January 1, 2004 by Canadian Underwriter
On a global scale, 2003 will go down as a modest year for insured catastrophe losses, but the human toll of yearend disasters – specifically the earthquake in Iran – were significant.
In its annual report on global catastrophes, Munich Re notes that total insured losses for the year were US$15 billion, with Swiss Re putting the figure at US$17 billion. This compares with US$11.5 billion in insured losses in 2002.
There were five cats costing insurers more than US$1 billion last year, all in North America – April ice storms in the U.S.; tornadoes and hailstorms hitting the U.S. Midwest in May; Hurricane Isabel in September; and the two California forest fires in early October – late November.
In 2003, the world experienced about 700 natural catastrophes, on par with 2002, Munich Re calculates. However, the death toll from nat cats was more than 50,000 in 2003, with the European heat wave and Iranian earthquake each claiming more than 20,000 lives. This is about five-times the number of deaths recorded in 2002.
Total financial loss estimates range from US$60-65 billion, up from US$55 billion in 2002.
A host of unusual events challenged the global community, including the August blackouts in Canada and the U.S., satellite losses, the European heatwave, and China’s poison gas leak at yearend. The heat wave specifically raises the issue of how climate change is impacting the planet and what toll this could take in the future, Munich Re notes.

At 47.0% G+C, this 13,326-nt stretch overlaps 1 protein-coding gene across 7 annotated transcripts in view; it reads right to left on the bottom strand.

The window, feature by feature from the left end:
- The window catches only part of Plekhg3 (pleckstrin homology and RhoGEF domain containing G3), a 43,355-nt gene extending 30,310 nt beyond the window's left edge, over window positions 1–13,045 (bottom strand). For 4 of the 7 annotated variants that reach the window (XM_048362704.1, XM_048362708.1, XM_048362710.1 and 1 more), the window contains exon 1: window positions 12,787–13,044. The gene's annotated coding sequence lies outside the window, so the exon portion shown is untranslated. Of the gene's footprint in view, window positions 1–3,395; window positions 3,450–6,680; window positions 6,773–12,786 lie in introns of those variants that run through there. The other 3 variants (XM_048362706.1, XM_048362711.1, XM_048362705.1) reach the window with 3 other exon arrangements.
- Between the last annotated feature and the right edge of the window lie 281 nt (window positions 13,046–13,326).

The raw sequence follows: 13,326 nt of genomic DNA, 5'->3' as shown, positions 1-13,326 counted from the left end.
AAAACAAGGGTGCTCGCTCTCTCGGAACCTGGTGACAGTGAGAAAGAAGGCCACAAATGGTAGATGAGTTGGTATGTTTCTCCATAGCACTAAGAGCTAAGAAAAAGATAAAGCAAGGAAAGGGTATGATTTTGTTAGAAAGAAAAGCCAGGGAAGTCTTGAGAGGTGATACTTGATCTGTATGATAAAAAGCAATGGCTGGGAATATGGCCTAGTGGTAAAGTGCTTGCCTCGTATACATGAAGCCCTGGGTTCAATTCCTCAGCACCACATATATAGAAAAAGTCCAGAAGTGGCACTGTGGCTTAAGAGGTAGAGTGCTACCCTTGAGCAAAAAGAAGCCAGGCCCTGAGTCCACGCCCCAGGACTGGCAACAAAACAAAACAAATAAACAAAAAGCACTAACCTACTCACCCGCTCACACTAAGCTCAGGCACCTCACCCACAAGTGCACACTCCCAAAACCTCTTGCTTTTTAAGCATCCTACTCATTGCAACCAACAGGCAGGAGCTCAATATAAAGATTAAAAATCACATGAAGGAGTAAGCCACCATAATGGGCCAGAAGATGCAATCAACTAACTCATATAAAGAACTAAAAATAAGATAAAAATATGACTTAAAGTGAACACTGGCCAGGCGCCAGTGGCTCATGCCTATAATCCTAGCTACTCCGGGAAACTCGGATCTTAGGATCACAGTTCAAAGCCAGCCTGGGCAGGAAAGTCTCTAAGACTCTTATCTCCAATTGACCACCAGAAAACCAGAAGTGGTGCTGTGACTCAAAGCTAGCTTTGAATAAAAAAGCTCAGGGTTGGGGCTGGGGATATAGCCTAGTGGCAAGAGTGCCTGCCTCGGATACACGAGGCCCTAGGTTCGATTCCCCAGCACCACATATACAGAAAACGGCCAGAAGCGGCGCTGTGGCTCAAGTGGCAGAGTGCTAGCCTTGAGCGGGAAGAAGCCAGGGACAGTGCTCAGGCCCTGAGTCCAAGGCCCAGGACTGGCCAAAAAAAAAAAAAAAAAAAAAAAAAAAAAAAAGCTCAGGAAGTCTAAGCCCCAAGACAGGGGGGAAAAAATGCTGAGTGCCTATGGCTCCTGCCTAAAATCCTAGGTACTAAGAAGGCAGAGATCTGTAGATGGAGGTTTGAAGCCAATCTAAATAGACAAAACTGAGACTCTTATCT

Windstorms, specifically in the U.S., account for the bulk of insurer payouts in 2003, with storms in the U.S. Midwest in the spring accounting for US$5 billion in losses. This was followed by tornadoes hitting the U.S. in May, costing US$3 billion. Finally, Hurricane Isabel cost U.S. insurers about US$1.7 billion in September. Wildfires in the U.S., Canada, Australia and southwest Europe took a significant toll on insurers, with the California wildfires costing insurers US$2 billion alone.
Although 2003 will be classified as “moderate”, it does follow the trend of increasing costs due to catastrophes, which have cost billions of dollars virtually every year since the last 1980s, Swiss Re notes. “The 2003 figures confirm this trend towards high losses, which is being driven in part by increasingly densely populated areas, higher concentrations of insured values and the development of endangered zones.”